Bored teen in Kentucky builds his own rollercoaster

Tuesday, December 5, 2017 9:46 PM

Cute quick news story about a Teen in Kentucky that builds a roller coaster in his back yard.

http://www.bbc.com/news/av/world-us-canada-42230665/bored-teen-in-k...lercoaster


+1Loading
Friday, December 8, 2017 1:41 AM
LostKause's avatar

What a cool kid! I'd love to see more of this coaster.

I tried to build on when I was about ten years old with the help of my cousin. We gave up after about six hours, because we had no idea what we were doing.


+0
Friday, December 8, 2017 3:09 PM

Very cool indeed.

You see lots of backyard coaster in the USA, can such things be built wthout any permits? I know of a bpy in Germany that wanted to built one but he had to take it down because he had no permit and it was deemed to be way too dangerous etc.

Not so long ago I found a channel of a man bulding a rollercoaster, just a few days ago he put up the video of him riding it.

just look on his channel


+0
Saturday, December 9, 2017 1:15 AM
99er's avatar

Kentucky, eh? This kid should meet up with this guy. They could go places.


-Chris
Remember, if you're arguing on the internet, you've already lost.
YouTube | Twitter | Website

+0
Saturday, December 9, 2017 5:38 PM

Where you live in the US and whether or not your neighbors are jerks will determine whether or not you need a permit ;). I'm sure most places don't have rules specifically covering miniature roller coasters so it depends on what the building department decides to label the coaster as. Playground equipment? If you live in a rural area you can get away with things like this easier.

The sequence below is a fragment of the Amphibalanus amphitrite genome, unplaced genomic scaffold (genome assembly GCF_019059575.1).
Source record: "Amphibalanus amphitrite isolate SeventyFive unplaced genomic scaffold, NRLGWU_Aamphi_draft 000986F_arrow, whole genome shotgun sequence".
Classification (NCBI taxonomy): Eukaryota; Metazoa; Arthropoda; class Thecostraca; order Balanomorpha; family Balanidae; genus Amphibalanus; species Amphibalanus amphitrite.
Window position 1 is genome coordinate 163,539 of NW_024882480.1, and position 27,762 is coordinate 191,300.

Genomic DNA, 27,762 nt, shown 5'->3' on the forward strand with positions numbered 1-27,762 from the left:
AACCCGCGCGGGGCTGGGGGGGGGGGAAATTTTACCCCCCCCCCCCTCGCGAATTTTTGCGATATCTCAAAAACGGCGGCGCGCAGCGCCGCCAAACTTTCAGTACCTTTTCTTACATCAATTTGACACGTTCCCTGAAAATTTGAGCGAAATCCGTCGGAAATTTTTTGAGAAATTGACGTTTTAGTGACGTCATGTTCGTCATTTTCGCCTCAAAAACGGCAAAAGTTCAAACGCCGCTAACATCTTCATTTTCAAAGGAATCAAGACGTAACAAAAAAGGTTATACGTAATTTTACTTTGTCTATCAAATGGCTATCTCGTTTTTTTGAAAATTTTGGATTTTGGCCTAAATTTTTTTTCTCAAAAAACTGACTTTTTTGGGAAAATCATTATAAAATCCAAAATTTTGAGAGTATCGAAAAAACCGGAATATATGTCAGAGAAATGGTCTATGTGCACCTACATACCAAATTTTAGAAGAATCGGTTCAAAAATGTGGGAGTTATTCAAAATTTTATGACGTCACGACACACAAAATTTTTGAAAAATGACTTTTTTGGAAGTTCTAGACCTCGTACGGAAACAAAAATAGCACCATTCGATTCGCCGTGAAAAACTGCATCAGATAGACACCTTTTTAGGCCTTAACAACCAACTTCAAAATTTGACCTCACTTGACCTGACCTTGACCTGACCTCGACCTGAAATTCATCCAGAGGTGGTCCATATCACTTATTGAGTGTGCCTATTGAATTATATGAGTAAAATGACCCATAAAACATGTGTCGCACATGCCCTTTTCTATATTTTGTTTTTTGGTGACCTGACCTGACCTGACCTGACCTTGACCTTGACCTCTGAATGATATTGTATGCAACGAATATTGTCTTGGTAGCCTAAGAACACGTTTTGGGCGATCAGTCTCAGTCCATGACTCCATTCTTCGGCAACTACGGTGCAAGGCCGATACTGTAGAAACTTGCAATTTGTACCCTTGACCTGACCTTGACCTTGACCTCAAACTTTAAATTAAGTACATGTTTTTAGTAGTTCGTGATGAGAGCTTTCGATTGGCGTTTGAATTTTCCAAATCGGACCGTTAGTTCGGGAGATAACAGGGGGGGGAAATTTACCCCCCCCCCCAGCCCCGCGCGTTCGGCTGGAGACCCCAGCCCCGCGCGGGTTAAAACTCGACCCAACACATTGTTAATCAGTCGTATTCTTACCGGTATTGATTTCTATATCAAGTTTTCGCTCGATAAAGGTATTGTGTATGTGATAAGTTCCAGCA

Last edited by Paisley, Saturday, December 9, 2017 5:41 PM
+0
Monday, December 11, 2017 3:27 PM

It largely depends on the municipal/county zoning laws, and even then it can be pretty loosey-goosey depending on the state. I know, for example, that as my property is zoned purely residential without any historic restrictions, I don't need a permit for a free-standing deck as long as it's at least 3 feet off any property line not connected to the house in any way shape or manner (though incidentally, if I was building it in connection with an above-ground pool installation, it would also be subject to zoning permitting and inspection). And that's in regulation-heavy NJ. In other states that favor a ... less restrictive form of land use regulation, they might not even be that strict regarding the building envelope. The bigger issue is whether or not a homeowner's policy will cover the inevitable injuries to any non-residents riding it.

Last edited by Lemur, Monday, December 11, 2017 3:28 PM
+0

You must be logged in to post

POP Forums - ©2017, POP World Media, LLC
Loading...